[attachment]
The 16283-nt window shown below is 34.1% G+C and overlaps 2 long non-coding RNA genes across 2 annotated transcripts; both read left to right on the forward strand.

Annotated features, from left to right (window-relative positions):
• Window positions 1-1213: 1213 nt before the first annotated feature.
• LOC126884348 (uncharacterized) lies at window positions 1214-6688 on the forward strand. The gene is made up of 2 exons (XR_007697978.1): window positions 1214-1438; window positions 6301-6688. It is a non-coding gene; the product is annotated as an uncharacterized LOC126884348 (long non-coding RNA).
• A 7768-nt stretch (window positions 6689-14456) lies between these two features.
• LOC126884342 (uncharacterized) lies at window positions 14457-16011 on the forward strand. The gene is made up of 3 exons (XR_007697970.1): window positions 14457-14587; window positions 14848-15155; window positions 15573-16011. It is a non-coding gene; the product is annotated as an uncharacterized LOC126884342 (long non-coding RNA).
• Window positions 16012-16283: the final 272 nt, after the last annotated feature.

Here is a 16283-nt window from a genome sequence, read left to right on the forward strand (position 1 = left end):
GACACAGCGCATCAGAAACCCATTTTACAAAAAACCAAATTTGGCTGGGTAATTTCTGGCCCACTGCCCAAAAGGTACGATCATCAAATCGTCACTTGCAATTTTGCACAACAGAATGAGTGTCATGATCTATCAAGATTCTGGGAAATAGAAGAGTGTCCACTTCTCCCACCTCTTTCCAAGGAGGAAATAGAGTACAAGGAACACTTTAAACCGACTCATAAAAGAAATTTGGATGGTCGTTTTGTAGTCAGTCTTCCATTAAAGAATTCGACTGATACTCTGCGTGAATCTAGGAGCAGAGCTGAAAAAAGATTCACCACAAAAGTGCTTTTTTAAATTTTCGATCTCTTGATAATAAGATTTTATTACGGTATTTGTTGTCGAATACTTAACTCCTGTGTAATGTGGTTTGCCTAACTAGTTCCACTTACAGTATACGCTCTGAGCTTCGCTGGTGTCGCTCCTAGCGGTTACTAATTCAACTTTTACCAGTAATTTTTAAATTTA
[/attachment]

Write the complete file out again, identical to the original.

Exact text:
The 16283-nt window shown below is 34.1% G+C and overlaps 2 long non-coding RNA genes across 2 annotated transcripts; both read left to right on the forward strand.

Annotated features, from left to right (window-relative positions):
• Window positions 1-1213: 1213 nt before the first annotated feature.
• LOC126884348 (uncharacterized) lies at window positions 1214-6688 on the forward strand. The gene is made up of 2 exons (XR_007697978.1): window positions 1214-1438; window positions 6301-6688. It is a non-coding gene; the product is annotated as an uncharacterized LOC126884348 (long non-coding RNA).
• A 7768-nt stretch (window positions 6689-14456) lies between these two features.
• LOC126884342 (uncharacterized) lies at window positions 14457-16011 on the forward strand. The gene is made up of 3 exons (XR_007697970.1): window positions 14457-14587; window positions 14848-15155; window positions 15573-16011. It is a non-coding gene; the product is annotated as an uncharacterized LOC126884342 (long non-coding RNA).
• Window positions 16012-16283: the final 272 nt, after the last annotated feature.

Here is a 16283-nt window from a genome sequence, read left to right on the forward strand (position 1 = left end):
GACACAGCGCATCAGAAACCCATTTTACAAAAAACCAAATTTGGCTGGGTAATTTCTGGCCCACTGCCCAAAAGGTACGATCATCAAATCGTCACTTGCAATTTTGCACAACAGAATGAGTGTCATGATCTATCAAGATTCTGGGAAATAGAAGAGTGTCCACTTCTCCCACCTCTTTCCAAGGAGGAAATAGAGTACAAGGAACACTTTAAACCGACTCATAAAAGAAATTTGGATGGTCGTTTTGTAGTCAGTCTTCCATTAAAGAATTCGACTGATACTCTGCGTGAATCTAGGAGCAGAGCTGAAAAAAGATTCACCACAAAAGTGCTTTTTTAAATTTTCGATCTCTTGATAATAAGATTTTATTACGGTATTTGTTGTCGAATACTTAACTCCTGTGTAATGTGGTTTGCCTAACTAGTTCCACTTACAGTATACGCTCTGAGCTTCGCTGGTGTCGCTCCTAGCGGTTACTAATTCAACTTTTACCAGTAATTTTTAAATTTA